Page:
Darra Goldstein, Professor of Russian

1.) What, specifically, is your field of study? And how does it relate to international issues?

I work in various areas of Russian culture, including literature, language, art, and cuisine. More broadly, I work in the relatively new field of food studies, which carries me all over the world. One of the best ways to begin to understand another culture is through its foodways. Perhaps even more important is that many of the most pressing global issues of the 21st century have to do with food and the politics that surround it.

2.) What brought you to Williams?

Believe it or not, I never officially went on the job market. I was hired right out of graduate school by Michael Katz, then chair of the Russian Department, whom I had met on a summer program in Leningrad. That was 28 years ago, and I’ve been here ever since!

3.) If you could travel to one place, right now, where would you go and why?

I’m planning a trip to Russia’s Far North. It has a rich and sad history as the site of many labor camps during the Stalin era. Yet thanks to its remoteness much of it is ecologically pure—the Barents Sea cod are the last sustainable wild stock anywhere. I have traveled through much of Russia but visited the Far North only fleetingly. Now I want to experience its distinctive culture, its sea-focused existence. If I travel there in the depths of winter, I will be illuminated by the northern lights.

4.) What were your first impressions of Williams when you arrived? Have they changed?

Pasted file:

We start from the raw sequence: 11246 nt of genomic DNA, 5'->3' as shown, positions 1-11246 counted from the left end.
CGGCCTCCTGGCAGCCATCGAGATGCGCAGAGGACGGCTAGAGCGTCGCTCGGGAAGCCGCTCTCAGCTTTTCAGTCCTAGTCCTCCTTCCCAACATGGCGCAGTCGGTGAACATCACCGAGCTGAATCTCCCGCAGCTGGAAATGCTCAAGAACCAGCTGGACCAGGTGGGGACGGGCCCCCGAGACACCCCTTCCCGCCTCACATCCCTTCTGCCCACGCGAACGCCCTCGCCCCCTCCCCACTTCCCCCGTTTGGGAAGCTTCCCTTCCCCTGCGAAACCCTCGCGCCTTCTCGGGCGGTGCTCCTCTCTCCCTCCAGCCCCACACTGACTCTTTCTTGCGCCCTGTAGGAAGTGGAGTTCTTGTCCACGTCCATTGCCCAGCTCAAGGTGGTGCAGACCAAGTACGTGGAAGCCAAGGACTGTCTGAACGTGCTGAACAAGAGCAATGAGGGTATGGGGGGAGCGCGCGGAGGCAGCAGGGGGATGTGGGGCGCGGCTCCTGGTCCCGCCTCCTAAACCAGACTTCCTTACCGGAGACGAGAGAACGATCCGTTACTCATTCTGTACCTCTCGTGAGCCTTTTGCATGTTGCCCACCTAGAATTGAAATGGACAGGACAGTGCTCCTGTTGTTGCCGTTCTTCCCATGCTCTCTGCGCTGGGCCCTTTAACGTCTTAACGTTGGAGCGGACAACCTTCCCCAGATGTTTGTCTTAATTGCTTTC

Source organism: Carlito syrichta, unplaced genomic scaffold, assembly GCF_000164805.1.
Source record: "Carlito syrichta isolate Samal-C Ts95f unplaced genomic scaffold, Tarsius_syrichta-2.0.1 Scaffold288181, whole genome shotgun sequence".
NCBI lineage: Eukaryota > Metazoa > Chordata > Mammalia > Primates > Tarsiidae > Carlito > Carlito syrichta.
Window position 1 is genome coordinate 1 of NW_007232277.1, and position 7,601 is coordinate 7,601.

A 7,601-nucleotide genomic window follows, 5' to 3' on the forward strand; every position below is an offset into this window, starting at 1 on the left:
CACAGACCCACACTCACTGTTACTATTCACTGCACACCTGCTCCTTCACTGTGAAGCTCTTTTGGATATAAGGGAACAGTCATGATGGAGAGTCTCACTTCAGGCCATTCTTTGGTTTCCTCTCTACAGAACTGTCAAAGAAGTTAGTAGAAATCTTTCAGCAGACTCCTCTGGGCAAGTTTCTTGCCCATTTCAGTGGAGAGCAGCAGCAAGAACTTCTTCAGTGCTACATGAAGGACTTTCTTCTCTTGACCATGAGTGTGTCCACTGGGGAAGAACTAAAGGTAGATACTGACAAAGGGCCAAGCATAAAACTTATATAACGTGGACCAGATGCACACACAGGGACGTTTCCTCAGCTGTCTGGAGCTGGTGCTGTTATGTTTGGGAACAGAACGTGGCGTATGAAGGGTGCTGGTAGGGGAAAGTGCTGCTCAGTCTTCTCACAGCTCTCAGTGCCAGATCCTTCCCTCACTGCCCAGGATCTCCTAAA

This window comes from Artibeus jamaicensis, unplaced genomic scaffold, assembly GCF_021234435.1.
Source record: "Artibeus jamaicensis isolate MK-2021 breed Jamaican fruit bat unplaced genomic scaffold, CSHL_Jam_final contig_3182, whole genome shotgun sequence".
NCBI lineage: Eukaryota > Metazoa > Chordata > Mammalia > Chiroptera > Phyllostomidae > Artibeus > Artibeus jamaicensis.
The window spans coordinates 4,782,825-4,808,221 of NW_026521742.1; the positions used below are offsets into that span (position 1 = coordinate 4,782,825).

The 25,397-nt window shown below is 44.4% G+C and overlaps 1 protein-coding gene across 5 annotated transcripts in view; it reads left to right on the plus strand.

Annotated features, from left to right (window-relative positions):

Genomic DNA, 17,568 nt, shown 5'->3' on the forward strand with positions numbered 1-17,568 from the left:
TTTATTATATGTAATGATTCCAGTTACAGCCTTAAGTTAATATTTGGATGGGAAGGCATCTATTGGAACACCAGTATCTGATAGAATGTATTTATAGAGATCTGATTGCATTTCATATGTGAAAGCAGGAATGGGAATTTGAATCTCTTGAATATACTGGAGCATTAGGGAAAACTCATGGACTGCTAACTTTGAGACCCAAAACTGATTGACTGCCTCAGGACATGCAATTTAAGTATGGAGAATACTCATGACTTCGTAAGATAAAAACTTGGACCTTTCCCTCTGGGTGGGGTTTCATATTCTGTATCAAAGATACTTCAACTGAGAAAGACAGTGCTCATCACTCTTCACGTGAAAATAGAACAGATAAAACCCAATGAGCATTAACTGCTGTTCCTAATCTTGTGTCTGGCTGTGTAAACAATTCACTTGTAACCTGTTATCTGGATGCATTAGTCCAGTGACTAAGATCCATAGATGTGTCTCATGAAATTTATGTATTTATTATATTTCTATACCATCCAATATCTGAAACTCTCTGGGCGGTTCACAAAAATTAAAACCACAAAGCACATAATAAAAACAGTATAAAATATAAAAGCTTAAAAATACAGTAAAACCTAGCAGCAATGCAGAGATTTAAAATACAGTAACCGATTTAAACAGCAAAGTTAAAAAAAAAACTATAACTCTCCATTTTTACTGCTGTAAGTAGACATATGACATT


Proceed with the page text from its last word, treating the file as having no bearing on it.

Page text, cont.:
To me, coming from the open expanses of California, Williams—and Williamstown—seemed hemmed in by the mountains. I hadn’t yet learned to appreciate the considerable charms of the Purple Valley. When I got my class rosters each year, I could rattle off all the students’ names, they were that recognizable. Now the world has entered my classroom, and I sometimes stumble when first pronouncing a name. This pleases me no end, because it shows how far the College has come in opening up to all that lies beyond these hills. Williams is a much more interesting place now.

5.) What are you reading at the moment?

I just finished Edmund de Waal’s “The Hare with Amber Eyes: A Family’s Century of Art and Loss,” which traces his family history from its modest origins in Odessa to the creation of the Ephrussi banking dynasty in Paris and Vienna. Ultimately the family’s fantastic wealth was lost, and the family itself dispersed, when the Nazis occupied Austria. It’s a very affecting story.